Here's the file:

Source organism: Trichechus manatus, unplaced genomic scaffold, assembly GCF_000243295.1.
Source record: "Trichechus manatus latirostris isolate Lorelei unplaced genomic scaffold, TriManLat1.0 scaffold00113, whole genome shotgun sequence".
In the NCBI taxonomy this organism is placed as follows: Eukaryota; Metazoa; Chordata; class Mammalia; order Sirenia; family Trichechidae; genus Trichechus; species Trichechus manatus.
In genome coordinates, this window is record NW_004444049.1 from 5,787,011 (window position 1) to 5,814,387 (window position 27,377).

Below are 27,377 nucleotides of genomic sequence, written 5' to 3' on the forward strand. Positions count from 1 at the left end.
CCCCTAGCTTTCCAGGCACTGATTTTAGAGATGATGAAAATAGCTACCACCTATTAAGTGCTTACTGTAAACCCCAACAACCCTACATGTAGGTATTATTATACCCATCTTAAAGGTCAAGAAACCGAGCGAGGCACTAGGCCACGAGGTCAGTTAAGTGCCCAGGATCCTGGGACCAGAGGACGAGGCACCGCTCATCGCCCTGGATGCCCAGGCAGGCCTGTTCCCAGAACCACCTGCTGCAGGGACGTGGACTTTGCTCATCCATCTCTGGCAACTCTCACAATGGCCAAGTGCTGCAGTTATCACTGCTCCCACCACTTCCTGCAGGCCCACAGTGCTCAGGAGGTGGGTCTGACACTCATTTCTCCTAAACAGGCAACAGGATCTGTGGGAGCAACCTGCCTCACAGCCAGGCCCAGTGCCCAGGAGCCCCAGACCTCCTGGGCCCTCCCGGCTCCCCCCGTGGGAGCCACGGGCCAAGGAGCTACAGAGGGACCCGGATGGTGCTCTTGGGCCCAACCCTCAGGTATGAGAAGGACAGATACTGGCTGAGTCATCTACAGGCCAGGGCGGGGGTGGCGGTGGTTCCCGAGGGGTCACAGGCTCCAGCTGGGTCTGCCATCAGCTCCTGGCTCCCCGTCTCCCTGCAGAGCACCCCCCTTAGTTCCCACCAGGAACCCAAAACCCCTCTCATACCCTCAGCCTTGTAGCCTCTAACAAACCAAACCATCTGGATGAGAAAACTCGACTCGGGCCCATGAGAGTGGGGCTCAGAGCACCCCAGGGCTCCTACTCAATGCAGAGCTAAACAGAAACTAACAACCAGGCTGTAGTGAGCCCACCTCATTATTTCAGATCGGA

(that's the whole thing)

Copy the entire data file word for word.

Source organism: Trichechus manatus, unplaced genomic scaffold, assembly GCF_000243295.1.
Source record: "Trichechus manatus latirostris isolate Lorelei unplaced genomic scaffold, TriManLat1.0 scaffold00113, whole genome shotgun sequence".
In the NCBI taxonomy this organism is placed as follows: Eukaryota; Metazoa; Chordata; class Mammalia; order Sirenia; family Trichechidae; genus Trichechus; species Trichechus manatus.
In genome coordinates, this window is record NW_004444049.1 from 5,787,011 (window position 1) to 5,814,387 (window position 27,377).

Below are 27,377 nucleotides of genomic sequence, written 5' to 3' on the forward strand. Positions count from 1 at the left end.
CCCCTAGCTTTCCAGGCACTGATTTTAGAGATGATGAAAATAGCTACCACCTATTAAGTGCTTACTGTAAACCCCAACAACCCTACATGTAGGTATTATTATACCCATCTTAAAGGTCAAGAAACCGAGCGAGGCACTAGGCCACGAGGTCAGTTAAGTGCCCAGGATCCTGGGACCAGAGGACGAGGCACCGCTCATCGCCCTGGATGCCCAGGCAGGCCTGTTCCCAGAACCACCTGCTGCAGGGACGTGGACTTTGCTCATCCATCTCTGGCAACTCTCACAATGGCCAAGTGCTGCAGTTATCACTGCTCCCACCACTTCCTGCAGGCCCACAGTGCTCAGGAGGTGGGTCTGACACTCATTTCTCCTAAACAGGCAACAGGATCTGTGGGAGCAACCTGCCTCACAGCCAGGCCCAGTGCCCAGGAGCCCCAGACCTCCTGGGCCCTCCCGGCTCCCCCCGTGGGAGCCACGGGCCAAGGAGCTACAGAGGGACCCGGATGGTGCTCTTGGGCCCAACCCTCAGGTATGAGAAGGACAGATACTGGCTGAGTCATCTACAGGCCAGGGCGGGGGTGGCGGTGGTTCCCGAGGGGTCACAGGCTCCAGCTGGGTCTGCCATCAGCTCCTGGCTCCCCGTCTCCCTGCAGAGCACCCCCCTTAGTTCCCACCAGGAACCCAAAACCCCTCTCATACCCTCAGCCTTGTAGCCTCTAACAAACCAAACCATCTGGATGAGAAAACTCGACTCGGGCCCATGAGAGTGGGGCTCAGAGCACCCCAGGGCTCCTACTCAATGCAGAGCTAAACAGAAACTAACAACCAGGCTGTAGTGAGCCCACCTCATTATTTCAGATCGGA